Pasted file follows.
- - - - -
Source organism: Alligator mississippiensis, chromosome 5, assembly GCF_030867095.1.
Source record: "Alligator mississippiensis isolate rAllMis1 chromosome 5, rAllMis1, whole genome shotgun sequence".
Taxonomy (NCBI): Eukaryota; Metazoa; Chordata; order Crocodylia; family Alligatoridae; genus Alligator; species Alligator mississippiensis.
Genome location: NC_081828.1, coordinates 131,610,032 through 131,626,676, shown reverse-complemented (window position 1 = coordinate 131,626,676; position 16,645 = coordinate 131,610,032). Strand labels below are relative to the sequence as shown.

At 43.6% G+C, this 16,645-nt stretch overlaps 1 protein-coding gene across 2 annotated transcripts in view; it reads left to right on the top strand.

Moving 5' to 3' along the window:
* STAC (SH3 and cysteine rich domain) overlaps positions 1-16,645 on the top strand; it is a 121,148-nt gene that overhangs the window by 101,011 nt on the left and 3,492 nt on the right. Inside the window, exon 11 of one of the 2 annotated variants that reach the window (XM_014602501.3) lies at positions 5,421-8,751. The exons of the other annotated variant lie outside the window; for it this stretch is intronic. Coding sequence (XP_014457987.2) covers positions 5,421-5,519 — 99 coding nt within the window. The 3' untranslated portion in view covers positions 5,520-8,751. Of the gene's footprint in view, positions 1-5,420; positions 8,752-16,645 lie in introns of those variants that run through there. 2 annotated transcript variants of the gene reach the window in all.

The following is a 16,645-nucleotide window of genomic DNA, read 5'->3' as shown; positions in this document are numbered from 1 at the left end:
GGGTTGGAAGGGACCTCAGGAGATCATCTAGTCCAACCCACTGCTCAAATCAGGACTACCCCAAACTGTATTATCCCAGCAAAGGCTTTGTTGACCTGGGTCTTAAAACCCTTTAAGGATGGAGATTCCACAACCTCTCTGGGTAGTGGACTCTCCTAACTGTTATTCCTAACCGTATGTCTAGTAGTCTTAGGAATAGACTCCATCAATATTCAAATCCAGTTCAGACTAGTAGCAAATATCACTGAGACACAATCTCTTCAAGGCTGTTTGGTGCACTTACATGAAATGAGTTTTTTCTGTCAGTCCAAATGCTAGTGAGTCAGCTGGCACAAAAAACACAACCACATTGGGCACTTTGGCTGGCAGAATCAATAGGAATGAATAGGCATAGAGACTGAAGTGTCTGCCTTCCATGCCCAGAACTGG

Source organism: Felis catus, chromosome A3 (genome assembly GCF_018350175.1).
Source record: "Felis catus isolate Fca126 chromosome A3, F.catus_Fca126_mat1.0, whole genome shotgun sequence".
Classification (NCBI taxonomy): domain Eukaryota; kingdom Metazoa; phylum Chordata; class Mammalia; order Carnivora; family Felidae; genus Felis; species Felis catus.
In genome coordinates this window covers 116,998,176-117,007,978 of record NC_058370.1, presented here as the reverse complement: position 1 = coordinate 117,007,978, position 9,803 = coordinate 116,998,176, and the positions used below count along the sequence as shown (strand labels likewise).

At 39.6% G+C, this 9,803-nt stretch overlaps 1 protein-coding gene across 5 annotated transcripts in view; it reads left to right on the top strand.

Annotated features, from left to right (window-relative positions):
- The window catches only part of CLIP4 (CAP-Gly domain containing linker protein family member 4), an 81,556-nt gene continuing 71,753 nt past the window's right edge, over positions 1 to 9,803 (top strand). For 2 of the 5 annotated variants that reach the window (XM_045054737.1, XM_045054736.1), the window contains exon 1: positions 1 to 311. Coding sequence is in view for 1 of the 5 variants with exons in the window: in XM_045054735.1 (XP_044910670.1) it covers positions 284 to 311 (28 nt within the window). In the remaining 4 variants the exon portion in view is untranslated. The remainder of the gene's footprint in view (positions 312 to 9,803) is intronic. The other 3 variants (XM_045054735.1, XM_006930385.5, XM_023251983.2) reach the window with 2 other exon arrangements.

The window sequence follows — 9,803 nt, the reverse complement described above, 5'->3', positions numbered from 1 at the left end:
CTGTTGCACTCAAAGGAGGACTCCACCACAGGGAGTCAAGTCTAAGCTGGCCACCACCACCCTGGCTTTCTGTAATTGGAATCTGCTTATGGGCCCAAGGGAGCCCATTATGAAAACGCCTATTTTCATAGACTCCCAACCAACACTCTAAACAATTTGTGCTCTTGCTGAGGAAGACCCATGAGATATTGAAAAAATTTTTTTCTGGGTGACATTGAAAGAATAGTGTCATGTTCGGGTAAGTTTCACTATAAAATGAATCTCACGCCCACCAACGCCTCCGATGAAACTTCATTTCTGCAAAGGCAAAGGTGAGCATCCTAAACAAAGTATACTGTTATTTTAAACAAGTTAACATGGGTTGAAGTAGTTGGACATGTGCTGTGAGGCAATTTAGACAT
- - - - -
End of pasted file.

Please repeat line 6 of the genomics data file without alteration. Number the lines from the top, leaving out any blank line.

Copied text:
Moving 5' to 3' along the window: